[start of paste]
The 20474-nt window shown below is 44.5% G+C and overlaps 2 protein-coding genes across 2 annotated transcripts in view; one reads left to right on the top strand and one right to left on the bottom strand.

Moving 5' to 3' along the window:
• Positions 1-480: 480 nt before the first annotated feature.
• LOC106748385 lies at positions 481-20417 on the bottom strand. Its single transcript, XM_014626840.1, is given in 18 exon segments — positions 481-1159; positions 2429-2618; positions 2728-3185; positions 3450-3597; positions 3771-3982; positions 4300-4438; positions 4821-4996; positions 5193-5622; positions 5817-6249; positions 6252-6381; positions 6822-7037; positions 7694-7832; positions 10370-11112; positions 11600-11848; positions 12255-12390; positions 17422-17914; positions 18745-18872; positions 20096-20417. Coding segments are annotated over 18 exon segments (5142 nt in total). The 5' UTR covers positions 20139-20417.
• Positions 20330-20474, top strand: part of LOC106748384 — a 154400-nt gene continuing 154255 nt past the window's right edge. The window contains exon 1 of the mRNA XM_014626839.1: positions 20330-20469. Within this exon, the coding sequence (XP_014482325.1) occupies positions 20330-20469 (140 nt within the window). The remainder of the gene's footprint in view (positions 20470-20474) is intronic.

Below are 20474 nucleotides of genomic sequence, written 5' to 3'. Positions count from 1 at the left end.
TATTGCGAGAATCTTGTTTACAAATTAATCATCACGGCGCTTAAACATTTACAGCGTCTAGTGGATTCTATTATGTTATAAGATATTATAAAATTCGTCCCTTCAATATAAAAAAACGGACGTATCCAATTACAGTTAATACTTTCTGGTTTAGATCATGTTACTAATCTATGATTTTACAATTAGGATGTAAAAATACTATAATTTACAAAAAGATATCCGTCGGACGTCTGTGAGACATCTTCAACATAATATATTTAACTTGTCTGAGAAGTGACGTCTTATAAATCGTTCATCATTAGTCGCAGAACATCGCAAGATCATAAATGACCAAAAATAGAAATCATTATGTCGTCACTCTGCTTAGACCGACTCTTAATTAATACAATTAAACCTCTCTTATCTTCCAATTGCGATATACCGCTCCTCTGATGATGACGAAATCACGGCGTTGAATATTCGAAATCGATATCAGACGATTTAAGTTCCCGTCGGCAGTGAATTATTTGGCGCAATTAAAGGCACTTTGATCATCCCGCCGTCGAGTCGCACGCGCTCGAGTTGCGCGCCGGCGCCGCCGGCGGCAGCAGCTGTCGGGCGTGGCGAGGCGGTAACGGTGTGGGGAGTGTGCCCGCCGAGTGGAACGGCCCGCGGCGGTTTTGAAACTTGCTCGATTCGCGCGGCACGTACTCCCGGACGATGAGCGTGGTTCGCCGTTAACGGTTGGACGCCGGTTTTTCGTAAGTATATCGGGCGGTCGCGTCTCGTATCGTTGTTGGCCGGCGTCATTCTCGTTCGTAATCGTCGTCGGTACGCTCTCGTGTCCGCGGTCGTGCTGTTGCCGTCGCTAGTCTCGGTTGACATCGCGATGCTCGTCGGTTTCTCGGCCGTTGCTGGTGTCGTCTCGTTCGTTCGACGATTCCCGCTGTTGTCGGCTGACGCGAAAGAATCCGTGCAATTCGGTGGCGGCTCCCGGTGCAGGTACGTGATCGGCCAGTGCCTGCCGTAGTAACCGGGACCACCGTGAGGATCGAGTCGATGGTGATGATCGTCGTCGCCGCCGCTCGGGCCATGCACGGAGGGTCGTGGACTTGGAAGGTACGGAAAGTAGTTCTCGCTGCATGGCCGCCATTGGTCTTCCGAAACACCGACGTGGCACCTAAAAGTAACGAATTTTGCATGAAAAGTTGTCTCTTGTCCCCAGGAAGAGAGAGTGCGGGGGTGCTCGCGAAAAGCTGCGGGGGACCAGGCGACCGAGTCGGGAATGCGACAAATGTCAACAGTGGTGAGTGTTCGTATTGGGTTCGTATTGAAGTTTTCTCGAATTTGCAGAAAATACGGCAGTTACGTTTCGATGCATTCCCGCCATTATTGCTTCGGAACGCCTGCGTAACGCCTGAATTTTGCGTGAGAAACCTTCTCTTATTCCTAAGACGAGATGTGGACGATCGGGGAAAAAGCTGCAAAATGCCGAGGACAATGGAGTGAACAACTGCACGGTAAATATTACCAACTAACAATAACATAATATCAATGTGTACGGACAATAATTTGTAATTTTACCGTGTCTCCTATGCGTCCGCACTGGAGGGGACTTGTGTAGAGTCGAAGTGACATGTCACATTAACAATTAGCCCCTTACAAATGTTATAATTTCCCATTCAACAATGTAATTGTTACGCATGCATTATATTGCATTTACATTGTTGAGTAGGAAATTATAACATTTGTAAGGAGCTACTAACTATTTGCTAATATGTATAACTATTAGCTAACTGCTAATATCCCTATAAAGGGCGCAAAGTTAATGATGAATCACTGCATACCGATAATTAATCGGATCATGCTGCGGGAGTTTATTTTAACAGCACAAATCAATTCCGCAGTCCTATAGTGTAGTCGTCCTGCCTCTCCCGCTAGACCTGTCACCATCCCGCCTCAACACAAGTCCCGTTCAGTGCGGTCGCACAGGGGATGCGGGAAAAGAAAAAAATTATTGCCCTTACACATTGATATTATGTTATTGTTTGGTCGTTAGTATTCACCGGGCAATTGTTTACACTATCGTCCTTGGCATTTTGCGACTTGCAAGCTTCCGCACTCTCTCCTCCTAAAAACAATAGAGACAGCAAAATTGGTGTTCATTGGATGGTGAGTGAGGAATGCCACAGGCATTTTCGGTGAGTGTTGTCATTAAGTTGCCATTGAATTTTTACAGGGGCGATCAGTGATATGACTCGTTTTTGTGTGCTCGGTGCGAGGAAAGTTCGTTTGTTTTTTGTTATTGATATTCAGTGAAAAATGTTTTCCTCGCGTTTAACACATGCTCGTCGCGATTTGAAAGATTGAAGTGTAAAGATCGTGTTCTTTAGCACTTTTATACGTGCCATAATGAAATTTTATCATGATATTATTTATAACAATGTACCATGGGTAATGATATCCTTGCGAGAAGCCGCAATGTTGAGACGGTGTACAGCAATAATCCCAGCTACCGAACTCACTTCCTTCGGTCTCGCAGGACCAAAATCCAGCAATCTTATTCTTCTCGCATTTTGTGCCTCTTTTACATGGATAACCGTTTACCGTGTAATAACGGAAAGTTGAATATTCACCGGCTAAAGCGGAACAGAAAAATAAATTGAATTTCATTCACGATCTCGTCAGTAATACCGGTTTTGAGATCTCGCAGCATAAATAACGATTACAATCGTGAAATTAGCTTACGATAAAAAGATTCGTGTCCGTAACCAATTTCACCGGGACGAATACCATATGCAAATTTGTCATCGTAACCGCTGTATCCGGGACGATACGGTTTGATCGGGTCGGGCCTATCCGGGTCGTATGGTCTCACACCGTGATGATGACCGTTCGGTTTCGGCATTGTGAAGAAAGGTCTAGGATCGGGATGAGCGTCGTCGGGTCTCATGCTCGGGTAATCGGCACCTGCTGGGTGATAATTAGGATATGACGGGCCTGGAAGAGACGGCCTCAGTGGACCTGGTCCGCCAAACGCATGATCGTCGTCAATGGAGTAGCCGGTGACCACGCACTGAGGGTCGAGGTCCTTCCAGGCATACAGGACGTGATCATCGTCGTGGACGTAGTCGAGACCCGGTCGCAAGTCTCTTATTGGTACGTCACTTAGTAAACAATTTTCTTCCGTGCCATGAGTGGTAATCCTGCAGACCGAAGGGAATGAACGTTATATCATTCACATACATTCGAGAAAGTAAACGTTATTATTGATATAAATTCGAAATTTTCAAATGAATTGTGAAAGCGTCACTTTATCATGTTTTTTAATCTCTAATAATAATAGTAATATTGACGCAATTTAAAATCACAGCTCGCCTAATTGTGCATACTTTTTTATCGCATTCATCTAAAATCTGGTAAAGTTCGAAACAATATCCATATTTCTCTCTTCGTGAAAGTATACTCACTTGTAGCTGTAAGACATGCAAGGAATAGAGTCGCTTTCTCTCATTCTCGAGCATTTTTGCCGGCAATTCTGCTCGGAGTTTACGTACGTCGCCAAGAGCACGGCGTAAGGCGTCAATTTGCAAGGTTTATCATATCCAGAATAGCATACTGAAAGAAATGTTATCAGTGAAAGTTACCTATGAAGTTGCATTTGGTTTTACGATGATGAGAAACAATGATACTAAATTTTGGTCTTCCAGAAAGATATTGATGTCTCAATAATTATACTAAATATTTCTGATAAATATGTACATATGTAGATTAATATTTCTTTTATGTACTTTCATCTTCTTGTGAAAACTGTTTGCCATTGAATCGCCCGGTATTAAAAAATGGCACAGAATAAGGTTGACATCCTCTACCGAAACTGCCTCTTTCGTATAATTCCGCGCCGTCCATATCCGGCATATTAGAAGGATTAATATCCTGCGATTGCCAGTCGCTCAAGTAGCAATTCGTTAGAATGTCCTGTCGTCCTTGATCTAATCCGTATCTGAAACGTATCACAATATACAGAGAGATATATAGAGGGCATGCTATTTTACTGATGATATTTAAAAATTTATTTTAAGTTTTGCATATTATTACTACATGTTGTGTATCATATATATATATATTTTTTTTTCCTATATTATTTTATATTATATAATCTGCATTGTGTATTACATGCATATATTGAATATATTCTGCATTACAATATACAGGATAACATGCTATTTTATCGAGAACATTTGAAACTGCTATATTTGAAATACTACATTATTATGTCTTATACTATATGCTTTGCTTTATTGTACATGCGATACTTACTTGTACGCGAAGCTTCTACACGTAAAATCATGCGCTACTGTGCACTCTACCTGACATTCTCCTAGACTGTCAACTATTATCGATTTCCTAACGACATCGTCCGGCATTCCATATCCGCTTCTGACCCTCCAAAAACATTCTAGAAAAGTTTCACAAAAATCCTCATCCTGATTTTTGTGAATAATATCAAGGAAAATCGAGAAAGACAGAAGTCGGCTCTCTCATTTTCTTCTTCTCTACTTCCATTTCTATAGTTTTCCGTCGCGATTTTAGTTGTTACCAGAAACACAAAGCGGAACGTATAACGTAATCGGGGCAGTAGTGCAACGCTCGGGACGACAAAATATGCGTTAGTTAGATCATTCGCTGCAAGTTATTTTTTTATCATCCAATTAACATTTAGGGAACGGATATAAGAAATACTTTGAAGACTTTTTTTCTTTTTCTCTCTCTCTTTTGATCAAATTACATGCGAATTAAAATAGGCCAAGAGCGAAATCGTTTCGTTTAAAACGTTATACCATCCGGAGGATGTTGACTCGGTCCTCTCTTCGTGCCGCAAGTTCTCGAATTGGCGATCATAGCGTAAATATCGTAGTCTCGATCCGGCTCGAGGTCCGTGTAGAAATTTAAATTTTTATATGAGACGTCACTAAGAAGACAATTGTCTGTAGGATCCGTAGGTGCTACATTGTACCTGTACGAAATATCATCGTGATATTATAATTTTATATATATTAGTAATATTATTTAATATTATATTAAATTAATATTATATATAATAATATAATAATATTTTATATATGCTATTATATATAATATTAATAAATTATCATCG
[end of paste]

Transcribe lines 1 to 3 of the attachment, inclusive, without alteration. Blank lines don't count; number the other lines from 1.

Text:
The 20474-nt window shown below is 44.5% G+C and overlaps 2 protein-coding genes across 2 annotated transcripts in view; one reads left to right on the top strand and one right to left on the bottom strand.

Moving 5' to 3' along the window:
• Positions 1-480: 480 nt before the first annotated feature.